Kidd-Gilchrist denies ESPN report

ATLANTA – On the eve of Kentucky's Sweet 16 showdown against rival Indiana, the biggest talking point in the Georgia Dome was the future of Michael Kidd-Gilchrist after an ESPN report said he intends to enter the 2012 National Basketball Association Draft.

Chad Ford, one of ESPN's lead NBA reporters, posted a story on the sports media giant's website late Thursday afternoon citing multiple sources saying the decision to leave Kentucky after just one season had already been made regardless of how the Cats' season ends.

"He hopes he'll be able to announce right after they win the NCAA championship," one source was quoted as saying. "But even if they don't win it all, he's coming. He knows he's going to be a top-5 pick. He can't pass that up."

Kidd-Gilchrist has been rated as high as the No. 2 draft prospect behind teammate Anthony Davis, and has received widespread support as a potential top five selection. The 6-foot-7 forward has averaged 11.5 points, 7.6 rebounds, 2.0 assists to go along with 39 steals and 36 blocked shots on the season. Although his jump shot is considered a work in progress, NBA scouts are enamored with Kidd-Gilchrist's motor, athleticism and unselfishness on the floor.

As Ford's report began to spread Kidd-Gilchrist himself took to social media to address the story.

“I don't know where this is coming from,” Kidd-Gilchrist said on Twitter. “This is MY decision. Right now all I'm focused on my Teammates and winning Games. After the season Ill make a decision that's best for me and my family!”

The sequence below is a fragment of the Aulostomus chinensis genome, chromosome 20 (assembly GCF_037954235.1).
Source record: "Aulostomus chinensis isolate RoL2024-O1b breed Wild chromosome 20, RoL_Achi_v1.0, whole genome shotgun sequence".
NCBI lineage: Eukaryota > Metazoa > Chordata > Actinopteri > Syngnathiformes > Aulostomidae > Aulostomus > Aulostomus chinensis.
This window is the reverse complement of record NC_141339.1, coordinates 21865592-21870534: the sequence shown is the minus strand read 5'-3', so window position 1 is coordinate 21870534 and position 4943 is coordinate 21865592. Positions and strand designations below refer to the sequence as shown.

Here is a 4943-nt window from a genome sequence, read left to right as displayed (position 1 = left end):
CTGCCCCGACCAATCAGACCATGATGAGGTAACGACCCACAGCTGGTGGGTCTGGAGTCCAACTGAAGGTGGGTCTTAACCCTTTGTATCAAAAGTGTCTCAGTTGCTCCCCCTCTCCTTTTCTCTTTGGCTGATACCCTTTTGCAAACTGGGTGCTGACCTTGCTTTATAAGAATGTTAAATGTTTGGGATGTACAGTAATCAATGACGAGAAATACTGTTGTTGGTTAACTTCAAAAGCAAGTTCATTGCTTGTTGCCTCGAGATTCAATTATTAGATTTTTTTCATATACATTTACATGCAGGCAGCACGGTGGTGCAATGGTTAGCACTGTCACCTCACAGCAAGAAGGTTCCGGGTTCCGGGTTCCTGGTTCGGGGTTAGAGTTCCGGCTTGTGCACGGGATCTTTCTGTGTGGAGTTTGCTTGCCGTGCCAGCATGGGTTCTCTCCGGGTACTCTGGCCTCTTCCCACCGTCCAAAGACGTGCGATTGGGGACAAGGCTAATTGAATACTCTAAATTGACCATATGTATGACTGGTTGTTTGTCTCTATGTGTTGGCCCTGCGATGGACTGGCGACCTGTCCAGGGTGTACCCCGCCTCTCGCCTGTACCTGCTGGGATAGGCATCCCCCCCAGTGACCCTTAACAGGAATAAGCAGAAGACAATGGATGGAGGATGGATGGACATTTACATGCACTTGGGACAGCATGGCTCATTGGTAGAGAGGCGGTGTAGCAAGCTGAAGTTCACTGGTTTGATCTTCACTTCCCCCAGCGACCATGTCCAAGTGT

Kidd-Gilchrist said earlier this month he intended to return to Kentucky for his sophomore season, and reiterated that desire before the Cats' NCAA Tournament opener against Western Kentucky. He is one of the nation's youngest freshman and won't turn 19 until September.

Before Ford's report broke, UK coach John Calipari spoke about his love of coaching Kidd-Gilchrist during NCAA mandated interview sessions at the Georgia Dome.

“I was sitting on my easy chair two night ago … I picked up my phone and texted him,” Calipari said. “I said, 'Michael, I'm just sitting here watching TV and it popped in my mind. I want to let you know how much I love coaching you.'

“There's not a coach in this country at any level that wouldn't want to coach Michael Gilchrist. I'm just proud of how he's grown not only as a basketball play but socially, how he's been in front of (the media), it's hard.”

Kidd-Gilchrist will undoubtedly have to answer repeated questions about his future from this point forward, but a definitive decision isn't likely to come until after Kentucky's season concludes. The NCAA has instituted new legislation requiring players to announce their intentions by April 10, but the NBA does not recognize that rule and thus a player could say he's staying and still enter the NBA Draft by the league's April 29 deadline.

Skip To Comments

Already have an account? Sign In